What to Know About Statins

Nov 15, 2023


Alto Pharmacy

illustration about what to know about statins
illustration about what to know about statins
illustration about what to know about statins

A first-line treatment for high cholesterol, statins help millions of US adults lower their risk for heart disease, heart attack, and stroke. Here’s what to know about this commonly prescribed medication class.

How do statins work?

We get cholesterol from two sources: diet and the liver. Statins interfere with the liver’s natural production of cholesterol. These medications are very effective at lowering levels of low-density lipoprotein (LDL) cholesterol — the type of cholesterol that accumulates in the walls of your blood vessels in high amounts, increasing your risk of a heart attack or stroke — and triglycerides, another type of blood fat.

Long considered to be primarily a cholesterol-lowering medication, statins are now associated with other heart health benefits. They are increasingly prescribed to lower the risk of heart disease for people with healthy cholesterol levels but other heart disease risk factors like high blood pressure or diabetes.

Before prescribing statins, a doctor will consider other key heart disease risk factors including blood pressure, weight, and diabetes.

Commonly prescribed statins

  • Atorvastatin (Lipitor®)

  • Fluvastatin (Lescol®)

  • Lovastatin (Mevacor®, Altoprev®)

  • Pitavastatin (Livalo®, Zypitamag®)

  • Pravastatin (Pravachol®)

  • Rosuvastatin Calcium (Crestor®)

  • Simvastatin (Zocor®)

Side effects of statins

Some people experience side effects when taking these medications, with muscle pain as the most common. Other potential side effects of statins include:

  • Increased blood sugar levels

  • Constipation

  • Nausea

  • Diarrhea

  • Stomach pain

  • Cramps

  • Elevation of liver enzymes

In most cases, side effects are mild and often resolve as your body adjusts to the medications. Your doctor may order tests on liver function, but liver abnormalities are rare. Statins are not safe to take if you are pregnant or breastfeeding, or if you have chronic liver disease.


Some medications, including statins, work less effectively when mixed with certain foods and beverages or other medications in what is referred to as a medication interaction.

Statin interactions with food and drinks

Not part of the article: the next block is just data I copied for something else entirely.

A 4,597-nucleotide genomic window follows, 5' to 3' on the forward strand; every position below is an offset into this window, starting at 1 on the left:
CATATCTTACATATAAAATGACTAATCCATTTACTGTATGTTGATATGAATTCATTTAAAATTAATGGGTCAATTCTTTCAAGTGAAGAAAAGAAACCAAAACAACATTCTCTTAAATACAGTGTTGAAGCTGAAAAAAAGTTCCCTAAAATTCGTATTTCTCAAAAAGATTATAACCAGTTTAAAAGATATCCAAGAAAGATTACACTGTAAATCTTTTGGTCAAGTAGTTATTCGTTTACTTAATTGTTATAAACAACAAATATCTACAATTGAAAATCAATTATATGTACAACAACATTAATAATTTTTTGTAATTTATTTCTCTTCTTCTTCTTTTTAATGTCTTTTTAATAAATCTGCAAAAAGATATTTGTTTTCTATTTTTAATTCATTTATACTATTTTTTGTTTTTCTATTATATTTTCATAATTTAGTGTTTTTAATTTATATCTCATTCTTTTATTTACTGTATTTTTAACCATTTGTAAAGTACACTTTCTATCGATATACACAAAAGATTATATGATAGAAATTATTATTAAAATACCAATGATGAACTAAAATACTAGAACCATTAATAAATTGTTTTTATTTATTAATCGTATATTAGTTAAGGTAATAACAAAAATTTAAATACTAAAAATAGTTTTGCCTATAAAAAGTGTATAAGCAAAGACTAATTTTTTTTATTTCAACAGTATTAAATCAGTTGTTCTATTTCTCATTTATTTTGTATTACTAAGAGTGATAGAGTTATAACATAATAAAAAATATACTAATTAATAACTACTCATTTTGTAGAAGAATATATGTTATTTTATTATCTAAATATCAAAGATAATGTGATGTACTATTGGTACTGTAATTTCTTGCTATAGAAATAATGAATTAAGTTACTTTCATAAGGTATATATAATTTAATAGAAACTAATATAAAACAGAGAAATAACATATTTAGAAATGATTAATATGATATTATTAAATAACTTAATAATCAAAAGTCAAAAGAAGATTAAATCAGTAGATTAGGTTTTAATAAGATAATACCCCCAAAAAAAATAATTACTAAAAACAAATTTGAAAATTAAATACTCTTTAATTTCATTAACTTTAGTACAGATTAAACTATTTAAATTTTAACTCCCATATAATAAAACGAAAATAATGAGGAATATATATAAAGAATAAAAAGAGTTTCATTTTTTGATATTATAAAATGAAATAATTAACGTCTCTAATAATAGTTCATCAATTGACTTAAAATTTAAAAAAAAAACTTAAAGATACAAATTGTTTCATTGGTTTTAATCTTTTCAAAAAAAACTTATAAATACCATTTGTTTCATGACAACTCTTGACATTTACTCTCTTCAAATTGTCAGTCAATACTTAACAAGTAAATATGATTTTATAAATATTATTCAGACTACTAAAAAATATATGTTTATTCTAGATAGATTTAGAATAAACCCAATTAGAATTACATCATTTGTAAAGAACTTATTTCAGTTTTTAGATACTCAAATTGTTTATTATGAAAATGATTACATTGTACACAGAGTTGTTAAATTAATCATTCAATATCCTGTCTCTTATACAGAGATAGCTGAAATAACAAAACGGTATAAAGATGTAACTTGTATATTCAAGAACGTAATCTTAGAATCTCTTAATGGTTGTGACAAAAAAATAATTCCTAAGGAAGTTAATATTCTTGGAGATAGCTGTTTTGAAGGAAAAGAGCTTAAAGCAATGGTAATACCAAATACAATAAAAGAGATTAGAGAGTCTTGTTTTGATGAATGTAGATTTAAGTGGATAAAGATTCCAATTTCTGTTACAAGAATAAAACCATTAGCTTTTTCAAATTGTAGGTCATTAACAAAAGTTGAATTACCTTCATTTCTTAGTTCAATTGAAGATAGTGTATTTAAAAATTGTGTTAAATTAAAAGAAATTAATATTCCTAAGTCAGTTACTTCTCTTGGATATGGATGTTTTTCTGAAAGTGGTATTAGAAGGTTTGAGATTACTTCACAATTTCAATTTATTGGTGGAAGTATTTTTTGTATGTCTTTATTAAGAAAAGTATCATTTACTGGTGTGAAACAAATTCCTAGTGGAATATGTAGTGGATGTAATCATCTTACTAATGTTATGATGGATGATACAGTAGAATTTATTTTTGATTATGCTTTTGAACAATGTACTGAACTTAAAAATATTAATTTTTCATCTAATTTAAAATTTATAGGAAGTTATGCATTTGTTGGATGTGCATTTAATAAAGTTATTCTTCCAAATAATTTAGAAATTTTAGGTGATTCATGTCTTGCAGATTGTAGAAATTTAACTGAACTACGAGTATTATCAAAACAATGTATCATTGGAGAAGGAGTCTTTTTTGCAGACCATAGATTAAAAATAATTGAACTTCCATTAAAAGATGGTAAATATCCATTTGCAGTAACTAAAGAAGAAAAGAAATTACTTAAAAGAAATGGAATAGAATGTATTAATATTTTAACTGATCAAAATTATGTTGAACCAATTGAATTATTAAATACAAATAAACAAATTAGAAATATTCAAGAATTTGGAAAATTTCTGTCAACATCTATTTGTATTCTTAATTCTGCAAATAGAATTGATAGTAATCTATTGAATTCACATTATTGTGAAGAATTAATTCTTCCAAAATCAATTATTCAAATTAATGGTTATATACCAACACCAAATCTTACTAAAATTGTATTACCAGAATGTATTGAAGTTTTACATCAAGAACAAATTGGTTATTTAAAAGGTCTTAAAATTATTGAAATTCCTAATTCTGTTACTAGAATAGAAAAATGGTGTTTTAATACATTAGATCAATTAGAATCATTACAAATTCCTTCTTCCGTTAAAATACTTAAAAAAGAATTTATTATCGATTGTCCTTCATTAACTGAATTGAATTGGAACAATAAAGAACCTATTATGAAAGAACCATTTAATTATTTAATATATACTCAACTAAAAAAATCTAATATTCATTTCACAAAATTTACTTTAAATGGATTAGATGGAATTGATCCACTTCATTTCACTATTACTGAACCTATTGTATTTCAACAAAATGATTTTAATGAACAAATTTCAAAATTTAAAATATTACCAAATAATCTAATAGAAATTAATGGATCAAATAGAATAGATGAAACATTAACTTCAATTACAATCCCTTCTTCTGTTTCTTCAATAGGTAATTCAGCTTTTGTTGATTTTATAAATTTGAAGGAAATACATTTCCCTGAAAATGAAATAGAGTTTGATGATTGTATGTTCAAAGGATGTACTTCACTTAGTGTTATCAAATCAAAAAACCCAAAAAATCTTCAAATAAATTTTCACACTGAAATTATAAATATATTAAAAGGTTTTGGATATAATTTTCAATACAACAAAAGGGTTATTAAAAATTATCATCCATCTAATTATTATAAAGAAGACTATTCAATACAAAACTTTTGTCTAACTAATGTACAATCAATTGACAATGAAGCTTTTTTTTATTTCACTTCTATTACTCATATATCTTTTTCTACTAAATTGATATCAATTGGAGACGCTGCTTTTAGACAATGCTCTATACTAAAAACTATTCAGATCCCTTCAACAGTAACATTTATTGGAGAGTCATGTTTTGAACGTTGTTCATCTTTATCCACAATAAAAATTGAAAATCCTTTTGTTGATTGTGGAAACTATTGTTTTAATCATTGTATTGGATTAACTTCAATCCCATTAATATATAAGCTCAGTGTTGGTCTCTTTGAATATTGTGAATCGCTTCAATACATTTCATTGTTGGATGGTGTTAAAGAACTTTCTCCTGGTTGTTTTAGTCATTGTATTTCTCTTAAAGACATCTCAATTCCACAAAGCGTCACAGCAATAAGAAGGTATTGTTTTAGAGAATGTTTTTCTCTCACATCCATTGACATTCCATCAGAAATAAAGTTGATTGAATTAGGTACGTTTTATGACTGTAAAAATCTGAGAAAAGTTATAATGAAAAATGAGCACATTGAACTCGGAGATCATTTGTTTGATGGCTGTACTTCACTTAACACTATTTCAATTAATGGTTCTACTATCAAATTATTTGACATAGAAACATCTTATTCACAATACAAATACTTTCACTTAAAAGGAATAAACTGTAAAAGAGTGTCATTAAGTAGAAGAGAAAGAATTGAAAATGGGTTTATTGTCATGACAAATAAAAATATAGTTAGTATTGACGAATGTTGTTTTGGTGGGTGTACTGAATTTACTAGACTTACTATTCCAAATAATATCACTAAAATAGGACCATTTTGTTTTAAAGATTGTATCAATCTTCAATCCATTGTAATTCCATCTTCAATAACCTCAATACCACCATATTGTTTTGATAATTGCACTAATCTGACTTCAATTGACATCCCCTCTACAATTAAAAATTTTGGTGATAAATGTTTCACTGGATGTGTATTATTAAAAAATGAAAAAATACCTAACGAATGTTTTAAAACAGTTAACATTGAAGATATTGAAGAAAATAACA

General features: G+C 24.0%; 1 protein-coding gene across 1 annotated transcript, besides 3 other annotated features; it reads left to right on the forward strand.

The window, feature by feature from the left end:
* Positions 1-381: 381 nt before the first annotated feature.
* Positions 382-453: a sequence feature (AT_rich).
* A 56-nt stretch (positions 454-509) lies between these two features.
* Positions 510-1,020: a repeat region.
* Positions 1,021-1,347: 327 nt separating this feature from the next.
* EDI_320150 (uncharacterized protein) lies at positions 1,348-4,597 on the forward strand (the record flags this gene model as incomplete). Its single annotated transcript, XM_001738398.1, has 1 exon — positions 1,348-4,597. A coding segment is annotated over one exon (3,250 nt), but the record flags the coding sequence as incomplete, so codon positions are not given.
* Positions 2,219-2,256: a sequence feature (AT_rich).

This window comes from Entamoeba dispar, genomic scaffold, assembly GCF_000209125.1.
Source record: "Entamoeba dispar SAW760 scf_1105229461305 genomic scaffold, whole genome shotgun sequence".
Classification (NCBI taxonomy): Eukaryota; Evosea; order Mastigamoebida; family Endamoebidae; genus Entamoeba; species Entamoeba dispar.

Grapefruit and grapefruit juice can block the enzymes your body needs to break down statins, leading to higher blood levels of the medication and a greater risk of side effects.

Some statins like atorvastatin, lovastatin, and simvastatin interact more strongly with grapefruit and grapefruit juice, while fluvastatin and pravastatin are less affected. If you have concerns about this potential medication interaction, speak with your doctor about your options.

Statin interactions with other medications

Other medications can also impact the effects of a statin or increase the risk of side effects. These include but are not limited to:

  • Amiodarone (Pacerone®), a heart rhythm medication

  • Gemfibrozil (Lopid®), another cholesterol medication

  • Some protease inhibitors used to treat HIV and hepatitis C, including boceprevir and telaprevir

  • Some antibiotics, including clarithromycin, erythromycin, and telithromycin

  • Some antifungals, including itraconazole, ketoconazole, nefazodone, posaconazole, and telithromycin

  • Some immunosuppressants

To avoid a negative interaction when taking a statin or another medication, make sure that all of your prescribers are familiar with your health history. They should be informed of all medications you currently take, both prescription and over-the-counter.

It’s also best to consolidate all of your prescriptions at a single pharmacy. At Alto, we check for potential interactions when receiving a new prescription by reviewing all the medications we have on file.

Alternatives to statins

Each person’s response to medication is unique. If you experience side effects or cannot take statins for another health reason, there are other cholesterol-lowering medications to consider, including:

  • Ezetimibe (Zetia®), a cholesterol absorption inhibitor and the most commonly used non-statin cholesterol medication

  • PCSK9 inhibitors such as alirocumab (Praluent®) and evolocumab - administered as injections every 2-4 weeks

  • Niacin (nicotinic acid)

Ezetimibe and niacin can also be used in combination with statins.

There are also alternatives for people who take statins to lower triglycerides, like fibrates. Commonly prescribed medications from this class include gemfibrozil (Lopid®) and fenofibrate (Antara®, Lofibra®, Tricor®, and Triglide®).

The pharmacy care you deserve

At Alto, we make it as simple as possible to stay on track with your cholesterol-lowering medications. We offer same-day delivery and medication management tools like reminders and auto refills in our app. And our expert pharmacists are always just a message away!

To learn more, reach out via in-app messaging.

This content is not intended to be a substitute for professional medical advice, diagnosis, or treatment. Always seek the advice of your physician or another qualified health provider with any questions you may have regarding a medical condition.

All third party trademarks (including logos and icons) referenced by Alto Pharmacy remain the property of their respective owners. Unless specifically identified as such, Alto’s use of third party trademarks does not indicate any relationship, sponsorship or endorsement between Alto and the owners of these trademarks.

Believe in a better pharmacy

Believe in a better pharmacy

Believe in a better pharmacy